“3 NEEDLES”–staggering emotionality

“3 NEEDLES”


Staggering Emotionality


Amos Lassen


I finally got the chance to see one of the most talked about projects this year—“3 Needles”. Written and directed by Thom Fitzgerald (“Beefcake”, “The Hanging Garden”) is sheer staggering emotion. A powerful statement about the worldwide spread of AIDS, it takes us to places where we would never dream of going. Made up of three stories told back to back, it is gloriously filmed and has a terrific cast. Fitzgerald has made this a wonderfully personal movie and he uses such subjectivity in the telling of the stories that the viewer cannot help but feel involved.

We begin our viewing at a public circumcision ceremony somewhere in Africa. As the boys move into manhood, by virtue of the ceremony, they are taught the way to be men by learning the tricks of fighting. The circumcision ceremony is one of the oldest rites known to mankind having roots in the Old Testament from the story of Abraham and Isaac.

We then movie to Asia, to China where we come across Jin Ping (played by Lucy Liu). She is the director of an underground blood bank where the blood is contaminated by the HIV virus. Additionally we are told that Jin Ping is HIV positive and pregnant and works to support her husband who is also carrying the virus. We see her deliver her child alone, with no help from anyone and feel her pain and loneliness.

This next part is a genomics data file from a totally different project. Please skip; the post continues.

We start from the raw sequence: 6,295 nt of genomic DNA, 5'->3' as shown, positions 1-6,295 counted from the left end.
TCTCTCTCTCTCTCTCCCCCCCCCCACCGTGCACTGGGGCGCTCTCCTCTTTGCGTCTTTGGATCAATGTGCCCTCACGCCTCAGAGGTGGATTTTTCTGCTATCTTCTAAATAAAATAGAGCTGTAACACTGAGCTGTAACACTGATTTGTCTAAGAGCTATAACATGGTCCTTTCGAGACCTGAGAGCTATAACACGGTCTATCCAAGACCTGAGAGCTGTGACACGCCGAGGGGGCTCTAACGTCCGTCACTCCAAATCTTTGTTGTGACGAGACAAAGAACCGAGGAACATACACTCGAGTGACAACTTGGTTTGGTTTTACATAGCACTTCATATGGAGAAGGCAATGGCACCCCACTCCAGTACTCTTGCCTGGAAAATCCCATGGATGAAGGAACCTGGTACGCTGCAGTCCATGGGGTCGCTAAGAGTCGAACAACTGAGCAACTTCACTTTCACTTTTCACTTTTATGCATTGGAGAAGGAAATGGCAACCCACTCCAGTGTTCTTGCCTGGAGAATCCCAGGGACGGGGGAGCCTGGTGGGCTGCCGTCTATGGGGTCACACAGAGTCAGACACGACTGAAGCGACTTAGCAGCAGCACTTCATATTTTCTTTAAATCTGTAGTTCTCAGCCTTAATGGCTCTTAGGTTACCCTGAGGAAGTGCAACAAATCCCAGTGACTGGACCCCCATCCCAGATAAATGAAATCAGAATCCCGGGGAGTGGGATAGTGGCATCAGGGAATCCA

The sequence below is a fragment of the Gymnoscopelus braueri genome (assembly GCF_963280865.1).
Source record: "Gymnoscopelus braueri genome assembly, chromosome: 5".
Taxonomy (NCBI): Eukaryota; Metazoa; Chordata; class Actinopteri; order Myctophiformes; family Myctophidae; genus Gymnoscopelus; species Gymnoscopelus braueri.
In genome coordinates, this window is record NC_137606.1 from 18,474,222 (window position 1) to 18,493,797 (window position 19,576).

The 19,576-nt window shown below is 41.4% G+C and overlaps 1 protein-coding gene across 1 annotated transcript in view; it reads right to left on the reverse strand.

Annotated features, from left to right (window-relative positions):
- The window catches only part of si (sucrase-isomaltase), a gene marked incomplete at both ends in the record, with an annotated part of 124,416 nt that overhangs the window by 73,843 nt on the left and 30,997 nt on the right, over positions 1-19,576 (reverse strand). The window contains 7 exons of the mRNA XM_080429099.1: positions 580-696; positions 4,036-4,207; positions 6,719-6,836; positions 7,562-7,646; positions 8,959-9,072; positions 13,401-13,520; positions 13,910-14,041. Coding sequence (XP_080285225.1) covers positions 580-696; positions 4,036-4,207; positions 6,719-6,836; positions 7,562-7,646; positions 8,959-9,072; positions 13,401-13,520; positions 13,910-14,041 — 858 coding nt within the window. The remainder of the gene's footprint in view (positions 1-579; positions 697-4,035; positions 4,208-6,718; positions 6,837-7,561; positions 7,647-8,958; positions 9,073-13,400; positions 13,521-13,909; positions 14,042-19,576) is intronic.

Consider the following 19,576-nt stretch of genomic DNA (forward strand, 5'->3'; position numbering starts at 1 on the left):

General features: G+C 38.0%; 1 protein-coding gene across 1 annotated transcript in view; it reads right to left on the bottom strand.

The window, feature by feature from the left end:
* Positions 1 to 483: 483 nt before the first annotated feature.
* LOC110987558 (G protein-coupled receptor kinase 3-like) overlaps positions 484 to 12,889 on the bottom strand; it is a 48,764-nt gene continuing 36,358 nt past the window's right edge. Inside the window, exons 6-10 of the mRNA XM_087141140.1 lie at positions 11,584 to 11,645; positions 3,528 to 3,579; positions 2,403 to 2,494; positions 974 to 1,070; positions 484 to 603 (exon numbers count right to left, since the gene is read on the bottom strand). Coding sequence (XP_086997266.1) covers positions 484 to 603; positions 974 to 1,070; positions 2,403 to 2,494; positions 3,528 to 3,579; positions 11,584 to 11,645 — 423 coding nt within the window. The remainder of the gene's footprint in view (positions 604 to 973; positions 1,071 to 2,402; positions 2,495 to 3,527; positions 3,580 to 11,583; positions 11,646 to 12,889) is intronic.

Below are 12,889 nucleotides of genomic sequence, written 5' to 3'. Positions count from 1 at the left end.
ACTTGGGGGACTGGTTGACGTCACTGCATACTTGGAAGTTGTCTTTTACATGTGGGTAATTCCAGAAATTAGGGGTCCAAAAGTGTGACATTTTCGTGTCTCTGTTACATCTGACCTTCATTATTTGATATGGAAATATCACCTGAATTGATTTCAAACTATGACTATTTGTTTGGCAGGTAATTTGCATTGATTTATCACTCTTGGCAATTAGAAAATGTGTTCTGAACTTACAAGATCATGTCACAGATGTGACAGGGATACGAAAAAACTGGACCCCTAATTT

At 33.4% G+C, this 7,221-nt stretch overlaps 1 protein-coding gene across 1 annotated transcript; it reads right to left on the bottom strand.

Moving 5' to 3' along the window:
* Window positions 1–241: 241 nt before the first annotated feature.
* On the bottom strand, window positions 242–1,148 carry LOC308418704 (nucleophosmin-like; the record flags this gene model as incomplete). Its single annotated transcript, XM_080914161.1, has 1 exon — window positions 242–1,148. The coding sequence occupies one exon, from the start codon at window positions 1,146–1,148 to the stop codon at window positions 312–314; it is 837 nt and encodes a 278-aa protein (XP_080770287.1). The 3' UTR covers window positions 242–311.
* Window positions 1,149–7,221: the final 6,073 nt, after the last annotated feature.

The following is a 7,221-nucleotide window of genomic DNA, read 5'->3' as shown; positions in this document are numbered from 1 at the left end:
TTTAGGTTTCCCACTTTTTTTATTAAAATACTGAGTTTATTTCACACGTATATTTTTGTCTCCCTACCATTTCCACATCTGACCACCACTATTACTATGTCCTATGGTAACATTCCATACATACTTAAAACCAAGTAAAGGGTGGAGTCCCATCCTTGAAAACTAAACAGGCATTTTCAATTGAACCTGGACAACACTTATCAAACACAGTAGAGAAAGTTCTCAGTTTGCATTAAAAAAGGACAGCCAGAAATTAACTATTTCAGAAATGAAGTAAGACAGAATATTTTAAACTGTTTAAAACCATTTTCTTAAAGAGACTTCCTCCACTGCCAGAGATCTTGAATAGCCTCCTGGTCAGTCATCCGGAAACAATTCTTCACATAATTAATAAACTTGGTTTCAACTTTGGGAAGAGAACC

And then we are off to Canada and meet Denys, an HIV positive porn star. In order to continue making porn films he must maintain a negative HIV status. He supports his family by his career in porn and to assure that he can continue making film, he steals blood from his father which he substitutes as his own. When his mother learns of his positive status, she also hears that AIDS patients are allowed to cash in their life insurance policies early. She infects herself so that she can get the money in order to provide a comfortable life for her herself and her son after her husband dies.

Back in South Africa three nuns have set up a hospice to treat villagers infected with HIV. It is here that we see the boys from the beginning of the film have now become men and are facing a world that is being devastated by AIDS.

These scenarios are beyond our imagination. When Denys mother infected herself for a life insurance payment, I realized how little we know and how much we have not really progressed. The cinema photographer of the film, Tom Harting, has done superior work on this film. It probably would have succeeded as a visual metaphor without words—such is the beauty of the camera work. The acting is simply stupendous, both the stars and the unknowns turn in magnificent performances. I watched the film alone but I am sure that if there had been someone else there they would have remarked that my eyes were as big as saucers. The sheer beauty of the film seems incomprehensible in retrospect but because of the nature of the material I am not yet ready to see it a second time. I know one day I will but first I want to let the initial feelings sink in.

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